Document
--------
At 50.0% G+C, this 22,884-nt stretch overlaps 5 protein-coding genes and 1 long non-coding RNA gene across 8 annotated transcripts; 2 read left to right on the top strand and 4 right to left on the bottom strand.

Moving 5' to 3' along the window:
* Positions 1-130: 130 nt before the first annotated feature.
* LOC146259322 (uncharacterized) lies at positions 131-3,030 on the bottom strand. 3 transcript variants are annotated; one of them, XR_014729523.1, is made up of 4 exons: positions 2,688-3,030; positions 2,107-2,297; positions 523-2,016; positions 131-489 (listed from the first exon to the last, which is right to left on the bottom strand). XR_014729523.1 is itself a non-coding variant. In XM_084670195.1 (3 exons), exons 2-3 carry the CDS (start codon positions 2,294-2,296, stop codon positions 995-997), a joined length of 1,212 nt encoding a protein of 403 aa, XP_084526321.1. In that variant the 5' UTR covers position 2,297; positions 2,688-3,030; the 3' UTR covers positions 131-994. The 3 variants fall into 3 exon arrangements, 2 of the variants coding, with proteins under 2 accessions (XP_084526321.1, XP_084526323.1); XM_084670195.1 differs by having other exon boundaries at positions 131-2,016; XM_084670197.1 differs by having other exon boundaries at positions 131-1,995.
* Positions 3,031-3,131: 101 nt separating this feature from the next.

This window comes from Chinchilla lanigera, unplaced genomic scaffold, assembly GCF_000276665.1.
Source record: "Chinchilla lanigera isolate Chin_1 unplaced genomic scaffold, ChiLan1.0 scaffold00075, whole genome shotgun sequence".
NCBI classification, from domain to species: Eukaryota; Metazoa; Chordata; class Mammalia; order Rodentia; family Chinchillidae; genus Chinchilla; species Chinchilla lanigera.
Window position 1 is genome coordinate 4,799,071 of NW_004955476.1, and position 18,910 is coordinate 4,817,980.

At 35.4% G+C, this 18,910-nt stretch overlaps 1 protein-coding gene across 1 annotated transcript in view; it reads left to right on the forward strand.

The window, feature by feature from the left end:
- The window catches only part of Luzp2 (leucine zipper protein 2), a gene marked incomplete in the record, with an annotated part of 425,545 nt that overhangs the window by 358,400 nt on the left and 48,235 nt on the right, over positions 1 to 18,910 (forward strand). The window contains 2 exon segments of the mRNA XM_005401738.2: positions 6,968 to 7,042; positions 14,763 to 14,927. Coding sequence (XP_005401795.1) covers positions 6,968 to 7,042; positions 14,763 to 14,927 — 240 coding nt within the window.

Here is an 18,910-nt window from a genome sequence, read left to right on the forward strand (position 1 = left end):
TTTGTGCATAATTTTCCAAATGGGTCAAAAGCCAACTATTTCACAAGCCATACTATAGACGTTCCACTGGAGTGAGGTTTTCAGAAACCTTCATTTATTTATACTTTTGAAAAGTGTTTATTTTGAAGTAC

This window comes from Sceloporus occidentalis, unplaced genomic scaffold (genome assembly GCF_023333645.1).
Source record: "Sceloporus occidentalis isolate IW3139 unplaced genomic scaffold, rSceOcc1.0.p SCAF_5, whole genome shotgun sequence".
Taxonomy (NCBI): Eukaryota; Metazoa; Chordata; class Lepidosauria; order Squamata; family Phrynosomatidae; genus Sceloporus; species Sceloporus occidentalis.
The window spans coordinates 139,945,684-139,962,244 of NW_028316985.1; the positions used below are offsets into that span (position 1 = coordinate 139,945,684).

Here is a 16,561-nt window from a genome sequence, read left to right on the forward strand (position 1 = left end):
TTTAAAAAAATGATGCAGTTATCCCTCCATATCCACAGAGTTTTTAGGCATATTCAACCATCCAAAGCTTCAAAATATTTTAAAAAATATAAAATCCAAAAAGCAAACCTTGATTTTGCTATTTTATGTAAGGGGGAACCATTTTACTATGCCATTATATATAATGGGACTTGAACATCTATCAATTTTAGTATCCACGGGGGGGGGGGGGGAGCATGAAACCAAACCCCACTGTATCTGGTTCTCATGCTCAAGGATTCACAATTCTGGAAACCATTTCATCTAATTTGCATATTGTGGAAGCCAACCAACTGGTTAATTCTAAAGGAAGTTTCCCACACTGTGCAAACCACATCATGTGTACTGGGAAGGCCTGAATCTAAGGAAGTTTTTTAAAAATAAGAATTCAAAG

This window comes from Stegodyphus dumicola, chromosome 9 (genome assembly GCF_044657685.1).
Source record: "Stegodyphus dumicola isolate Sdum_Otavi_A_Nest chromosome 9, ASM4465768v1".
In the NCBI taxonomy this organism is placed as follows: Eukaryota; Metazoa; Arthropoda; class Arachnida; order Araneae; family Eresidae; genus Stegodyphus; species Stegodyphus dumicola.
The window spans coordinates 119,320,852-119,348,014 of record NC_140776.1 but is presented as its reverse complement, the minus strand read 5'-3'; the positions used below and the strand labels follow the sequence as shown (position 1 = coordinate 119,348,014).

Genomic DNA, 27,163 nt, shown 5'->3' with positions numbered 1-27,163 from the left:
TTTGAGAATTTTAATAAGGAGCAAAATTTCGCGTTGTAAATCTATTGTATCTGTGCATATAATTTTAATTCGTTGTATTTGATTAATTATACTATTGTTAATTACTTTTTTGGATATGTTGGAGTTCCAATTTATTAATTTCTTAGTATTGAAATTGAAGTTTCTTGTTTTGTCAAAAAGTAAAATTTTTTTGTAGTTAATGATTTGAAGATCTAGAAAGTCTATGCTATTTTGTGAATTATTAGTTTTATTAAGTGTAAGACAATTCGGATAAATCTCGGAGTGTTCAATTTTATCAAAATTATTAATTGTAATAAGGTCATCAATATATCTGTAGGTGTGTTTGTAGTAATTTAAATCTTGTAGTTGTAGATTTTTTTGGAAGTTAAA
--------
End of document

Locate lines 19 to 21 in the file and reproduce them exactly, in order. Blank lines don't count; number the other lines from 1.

Here is a 16,561-nt window from a genome sequence, read left to right on the forward strand (position 1 = left end):
TTTAAAAAAATGATGCAGTTATCCCTCCATATCCACAGAGTTTTTAGGCATATTCAACCATCCAAAGCTTCAAAATATTTTAAAAAATATAAAATCCAAAAAGCAAACCTTGATTTTGCTATTTTATGTAAGGGGGAACCATTTTACTATGCCATTATATATAATGGGACTTGAACATCTATCAATTTTAGTATCCACGGGGGGGGGGGGGGAGCATGAAACCAAACCCCACTGTATCTGGTTCTCATGCTCAAGGATTCACAATTCTGGAAACCATTTCATCTAATTTGCATATTGTGGAAGCCAACCAACTGGTTAATTCTAAAGGAAGTTTCCCACACTGTGCAAACCACATCATGTGTACTGGGAAGGCCTGAATCTAAGGAAGTTTTTTAAAAATAAGAATTCAAAG

This window comes from Stegodyphus dumicola, chromosome 9 (genome assembly GCF_044657685.1).